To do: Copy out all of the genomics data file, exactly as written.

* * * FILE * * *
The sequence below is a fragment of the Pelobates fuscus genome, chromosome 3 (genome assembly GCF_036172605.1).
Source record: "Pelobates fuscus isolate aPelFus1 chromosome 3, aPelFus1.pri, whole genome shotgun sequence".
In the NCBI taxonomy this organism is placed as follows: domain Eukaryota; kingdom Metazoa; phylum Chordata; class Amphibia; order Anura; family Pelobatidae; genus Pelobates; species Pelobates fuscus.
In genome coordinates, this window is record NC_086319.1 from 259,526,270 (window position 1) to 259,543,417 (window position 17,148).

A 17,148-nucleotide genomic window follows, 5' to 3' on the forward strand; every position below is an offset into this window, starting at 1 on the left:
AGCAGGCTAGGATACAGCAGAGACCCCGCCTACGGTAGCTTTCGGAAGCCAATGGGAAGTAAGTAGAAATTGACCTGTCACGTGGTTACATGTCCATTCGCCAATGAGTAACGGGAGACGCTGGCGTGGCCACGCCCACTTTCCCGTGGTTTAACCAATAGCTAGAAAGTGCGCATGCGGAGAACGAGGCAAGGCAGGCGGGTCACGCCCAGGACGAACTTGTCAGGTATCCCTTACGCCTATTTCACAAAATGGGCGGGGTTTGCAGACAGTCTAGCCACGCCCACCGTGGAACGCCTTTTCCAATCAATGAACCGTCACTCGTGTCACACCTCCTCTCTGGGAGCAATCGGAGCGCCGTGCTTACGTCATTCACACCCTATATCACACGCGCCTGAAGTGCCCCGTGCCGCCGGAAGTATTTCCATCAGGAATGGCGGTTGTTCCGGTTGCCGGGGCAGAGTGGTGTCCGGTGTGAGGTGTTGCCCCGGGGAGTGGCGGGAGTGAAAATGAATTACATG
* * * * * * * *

The sequence below is a fragment of the Pelobates fuscus genome, chromosome 3 (genome assembly GCF_036172605.1).
Source record: "Pelobates fuscus isolate aPelFus1 chromosome 3, aPelFus1.pri, whole genome shotgun sequence".
In the NCBI taxonomy this organism is placed as follows: domain Eukaryota; kingdom Metazoa; phylum Chordata; class Amphibia; order Anura; family Pelobatidae; genus Pelobates; species Pelobates fuscus.
In genome coordinates, this window is record NC_086319.1 from 259,526,270 (window position 1) to 259,543,417 (window position 17,148).

A 17,148-nucleotide genomic window follows, 5' to 3' on the forward strand; every position below is an offset into this window, starting at 1 on the left:
AGCAGGCTAGGATACAGCAGAGACCCCGCCTACGGTAGCTTTCGGAAGCCAATGGGAAGTAAGTAGAAATTGACCTGTCACGTGGTTACATGTCCATTCGCCAATGAGTAACGGGAGACGCTGGCGTGGCCACGCCCACTTTCCCGTGGTTTAACCAATAGCTAGAAAGTGCGCATGCGGAGAACGAGGCAAGGCAGGCGGGTCACGCCCAGGACGAACTTGTCAGGTATCCCTTACGCCTATTTCACAAAATGGGCGGGGTTTGCAGACAGTCTAGCCACGCCCACCGTGGAACGCCTTTTCCAATCAATGAACCGTCACTCGTGTCACACCTCCTCTCTGGGAGCAATCGGAGCGCCGTGCTTACGTCATTCACACCCTATATCACACGCGCCTGAAGTGCCCCGTGCCGCCGGAAGTATTTCCATCAGGAATGGCGGTTGTTCCGGTTGCCGGGGCAGAGTGGTGTCCGGTGTGAGGTGTTGCCCCGGGGAGTGGCGGGAGTGAAAATGAATTACATG